2. What was the effect of humanity being able to glimpse earth from outer space, the “penultimate step of separation from nature?” What emotions does the image below conjure?

Image courtesy of

Image courtesy of

  1. According to the author, we are entering the age of “more for me is not less for you.” Do you think this idyllic state of a gift economy and usury-free money can actually come to fruition?

Part II

Photo by Sharon McCutcheon on Unsplash

Photo by Sharon McCutcheon on Unsplash

Chapter Nine

  1. Since money is a story about value and what humans have collectively agreed to use, how different is cryptocurrency to fiat backed by gold? Does cryptocurrency actually provide a new and enhanced value proposition?

  2. What do you think about Eisenstein’s idea of “backing” money with clean air, unpolluted waterways, energy credits, the cultural commons, etc? Can this actually happen or is it idealistic?

Chapter Ten

  1. What are the effects of large corporations internalizing the costs of externalities? What sort of future would this look like (and would those big corporations actually go for this)? (a) Triple bottom line (b) Full-cost accounting

  2. Is financially valuing the ecosystem, which gives us infinite benefits, actually more detrimental in the long term? Will it actually force humans to consider the earth as sacred again?

  3. How does politics come into this? Won’t mega-corporation lobbyists prevent the cap-and-trade systems and direct taxes on pollution from coming into effect?

Chapter Eleven

  1. Eisenstein writes “I envision decentralized, self-organizing, emergent, peer-to-peer, ecologically integrated expressions of political will.” This sounds a lot like the pillars of cryptocurrency, so how could crypto play a role in Sacred Economics? Proof of environment??

  2. How is government (or the perception of government) going to have to change to truly become a “trustee of the commons”?

  3. Can Eisenstein’s vision of transitioning to a currency backed by the commons actually happen? Is this realistic in our lifetimes?

  4. How does this localization of economics and money fit into the trend of a globalized world? People are more mobile than ever and aren’t so tied to local economics.

  5. What would Corporate America (i.e. Walmart, Target, Exxon) think about this?

  6. Does our current taxation system (i.e. taxing income and goods in circulation while letting wealth accumulate untaxed) have it totally backwards?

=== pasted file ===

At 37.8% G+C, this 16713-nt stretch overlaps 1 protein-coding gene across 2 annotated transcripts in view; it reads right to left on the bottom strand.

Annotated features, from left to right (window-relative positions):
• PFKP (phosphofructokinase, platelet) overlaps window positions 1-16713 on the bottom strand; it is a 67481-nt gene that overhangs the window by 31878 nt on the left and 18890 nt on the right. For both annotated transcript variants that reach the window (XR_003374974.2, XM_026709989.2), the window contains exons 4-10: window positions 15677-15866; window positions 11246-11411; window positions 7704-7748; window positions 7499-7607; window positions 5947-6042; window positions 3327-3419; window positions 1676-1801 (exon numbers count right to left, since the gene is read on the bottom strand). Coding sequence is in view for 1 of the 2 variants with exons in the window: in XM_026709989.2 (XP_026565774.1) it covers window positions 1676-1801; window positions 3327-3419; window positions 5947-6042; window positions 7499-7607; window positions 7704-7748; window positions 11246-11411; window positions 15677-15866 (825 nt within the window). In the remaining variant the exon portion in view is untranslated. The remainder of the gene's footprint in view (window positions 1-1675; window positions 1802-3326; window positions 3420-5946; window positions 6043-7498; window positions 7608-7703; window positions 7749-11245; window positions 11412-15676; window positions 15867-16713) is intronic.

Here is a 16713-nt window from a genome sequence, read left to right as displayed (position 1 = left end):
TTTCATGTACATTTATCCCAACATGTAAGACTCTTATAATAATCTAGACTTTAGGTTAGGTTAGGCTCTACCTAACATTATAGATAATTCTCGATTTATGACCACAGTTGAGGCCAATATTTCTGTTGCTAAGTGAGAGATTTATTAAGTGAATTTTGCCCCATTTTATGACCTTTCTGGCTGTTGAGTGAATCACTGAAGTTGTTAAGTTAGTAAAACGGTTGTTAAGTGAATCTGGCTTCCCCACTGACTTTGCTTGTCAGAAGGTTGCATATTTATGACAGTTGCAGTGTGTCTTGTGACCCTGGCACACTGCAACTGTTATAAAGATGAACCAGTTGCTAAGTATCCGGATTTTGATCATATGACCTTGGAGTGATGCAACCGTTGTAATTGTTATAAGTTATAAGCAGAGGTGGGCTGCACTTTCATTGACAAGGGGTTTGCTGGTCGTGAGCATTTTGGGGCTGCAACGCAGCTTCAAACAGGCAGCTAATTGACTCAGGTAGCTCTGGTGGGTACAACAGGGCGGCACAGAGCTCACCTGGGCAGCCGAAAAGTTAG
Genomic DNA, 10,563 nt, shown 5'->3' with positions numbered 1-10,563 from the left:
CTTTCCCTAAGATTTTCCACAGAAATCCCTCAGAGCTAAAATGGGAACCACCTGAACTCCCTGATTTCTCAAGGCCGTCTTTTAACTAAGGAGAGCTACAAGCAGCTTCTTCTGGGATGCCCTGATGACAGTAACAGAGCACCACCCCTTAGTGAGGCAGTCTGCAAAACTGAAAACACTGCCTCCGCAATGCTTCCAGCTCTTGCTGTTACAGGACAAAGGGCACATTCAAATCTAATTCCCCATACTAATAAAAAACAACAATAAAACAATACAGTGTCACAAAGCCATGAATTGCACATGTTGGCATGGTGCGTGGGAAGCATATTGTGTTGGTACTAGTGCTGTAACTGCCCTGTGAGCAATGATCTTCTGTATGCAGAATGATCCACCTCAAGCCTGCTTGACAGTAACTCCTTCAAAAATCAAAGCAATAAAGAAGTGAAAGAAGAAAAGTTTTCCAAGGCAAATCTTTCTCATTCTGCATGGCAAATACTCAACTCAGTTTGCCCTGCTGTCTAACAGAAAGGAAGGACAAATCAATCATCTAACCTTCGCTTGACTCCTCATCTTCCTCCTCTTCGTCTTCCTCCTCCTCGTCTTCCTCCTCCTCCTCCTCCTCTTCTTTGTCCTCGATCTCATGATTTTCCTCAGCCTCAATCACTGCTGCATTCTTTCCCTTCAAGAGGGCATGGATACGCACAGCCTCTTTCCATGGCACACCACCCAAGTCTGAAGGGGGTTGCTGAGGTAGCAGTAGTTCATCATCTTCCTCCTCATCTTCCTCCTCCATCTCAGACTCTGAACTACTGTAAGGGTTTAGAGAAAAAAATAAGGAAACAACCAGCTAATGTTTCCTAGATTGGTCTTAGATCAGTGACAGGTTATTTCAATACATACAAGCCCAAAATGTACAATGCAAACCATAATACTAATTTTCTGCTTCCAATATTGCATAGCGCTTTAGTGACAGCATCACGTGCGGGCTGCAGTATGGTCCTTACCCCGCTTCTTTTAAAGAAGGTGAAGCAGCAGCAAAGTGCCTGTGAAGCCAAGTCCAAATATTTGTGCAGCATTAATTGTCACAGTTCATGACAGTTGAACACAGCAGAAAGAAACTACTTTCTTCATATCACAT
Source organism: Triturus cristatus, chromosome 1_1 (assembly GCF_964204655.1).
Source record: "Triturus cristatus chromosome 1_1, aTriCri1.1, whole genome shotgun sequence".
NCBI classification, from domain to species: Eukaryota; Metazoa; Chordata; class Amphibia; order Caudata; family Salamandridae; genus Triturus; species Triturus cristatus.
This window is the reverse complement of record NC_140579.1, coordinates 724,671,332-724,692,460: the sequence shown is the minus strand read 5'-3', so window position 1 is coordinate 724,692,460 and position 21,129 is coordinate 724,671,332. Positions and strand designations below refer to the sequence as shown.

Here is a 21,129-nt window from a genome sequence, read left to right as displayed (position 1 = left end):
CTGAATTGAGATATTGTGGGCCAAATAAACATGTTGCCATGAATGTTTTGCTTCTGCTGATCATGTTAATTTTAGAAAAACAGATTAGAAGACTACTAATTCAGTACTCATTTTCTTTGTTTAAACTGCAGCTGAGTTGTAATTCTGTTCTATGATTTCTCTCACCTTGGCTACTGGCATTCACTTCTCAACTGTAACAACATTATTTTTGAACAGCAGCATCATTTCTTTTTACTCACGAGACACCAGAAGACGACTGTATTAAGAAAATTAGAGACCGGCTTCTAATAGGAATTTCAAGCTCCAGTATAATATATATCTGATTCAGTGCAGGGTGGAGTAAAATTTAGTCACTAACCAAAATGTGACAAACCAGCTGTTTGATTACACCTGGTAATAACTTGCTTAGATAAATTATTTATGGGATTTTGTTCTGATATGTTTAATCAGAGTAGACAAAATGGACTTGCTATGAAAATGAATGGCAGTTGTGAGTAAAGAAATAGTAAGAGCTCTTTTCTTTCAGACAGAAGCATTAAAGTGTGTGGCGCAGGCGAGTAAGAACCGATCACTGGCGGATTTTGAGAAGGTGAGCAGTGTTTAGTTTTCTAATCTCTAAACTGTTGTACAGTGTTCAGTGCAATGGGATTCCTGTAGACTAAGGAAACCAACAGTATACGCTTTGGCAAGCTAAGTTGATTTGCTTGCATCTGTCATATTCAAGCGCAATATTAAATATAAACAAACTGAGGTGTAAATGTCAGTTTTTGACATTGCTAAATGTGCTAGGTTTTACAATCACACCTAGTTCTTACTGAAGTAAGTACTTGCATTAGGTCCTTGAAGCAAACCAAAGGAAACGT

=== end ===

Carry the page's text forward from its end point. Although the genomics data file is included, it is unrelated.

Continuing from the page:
Chapter Twelve

  1. What are your thoughts on negative interest money, the idea that money gets less valuable over time? What would money become then?

  2. Negative interest effectively imposes a tax on hoarding - what would the economy look like if money was freely circulated without taxation?

  3. How could we implement the ideas of a stamp script currency with today’s technology? (Doesn’t Bitcoin already do this with their halving events?)

  4. How do you think the public would react to a negative interest rate on their debt and/or investments?

  5. What sort of mind shifts come along with a negative interest economy?

  6. Lowering interest rates below the zero lower bound makes investments possible that have a zero or negative return on capital.” → Based on this theory, what sorts of investments would happen in a negative interest economy that wouldn’t happen today?

  7. Do you agree with the Austrian School of Economics’ claim that “it is human nature to want to consume as much as possible right now?" Are humans really that attached to hedonism and instant gratification?

  8. On a similar note, saving money has been seen as a virtue of self-restraint (which conveniently comes with interest attached). Is this just an excuse for hoarding wealth?

  9. Essentially, negative interest economics promotes a gift and sharing economy akin to our hunter gatherer primitives. Do you think switching to this economy is a good thing? Is it even achievable?

Chapter Thirteen

  1. Do you think humanity is going to peak and crash or is the transition to a de-growth economy going to happen more smoothly?

  2. Why didn’t the hippies succeed in ushering the world into a more sacred economy?

  3. How can the internet enable a sacred economy that depends less on the monetized realm and more on P2P interactions?

  4. How have internet giants like Facebook, Google and Amazon tainted the original spirit behind the internet?

  5. What’s your favorite internet platform that allows for the disintermediation of services?

  6. How do you think people will react to the idea of a shrinking economy?

Chapter Fourteen

  1. For those who are currently employed, what projects would you pursue or how would you use your leisure time if traditional working hours were cut by 20%?

  2. How would you describe the current working culture of developed nations?

  3. How is it that humans have all this time-saving technology yet we work harder than ever in jobs we find draining?

  4. If people had ample leisure time, do you think we’d degenerate and become lazy? Or would we actually use our natural gifts to clean up toxic waste sites, create art, take care of the elderly, etc?

  5. Do you think it is “human nature to desire never to give but only to take?” Are humans fundamentally selfish or giving?

  6. Question from the book: “What would the world be like if people were supported in doing the beautiful things they must struggle against economic necessity to do today?” (a) “What am I here for?” (b) “Must we resign ourselves to a society in which some people must do work that is beneath them, coerced into it by money-based survival pressure?

Chapter Fifteen

  1. What shift would take place if humans were deeply connected to their communities for the giving of gifts & meeting of needs, instead of depending on far-flung strangers and corporations?

  2. How would crypto play a role in enabling local currencies?

  3. How do developed countries defeat the Catch-22 paradox that faces the adoption of local currencies?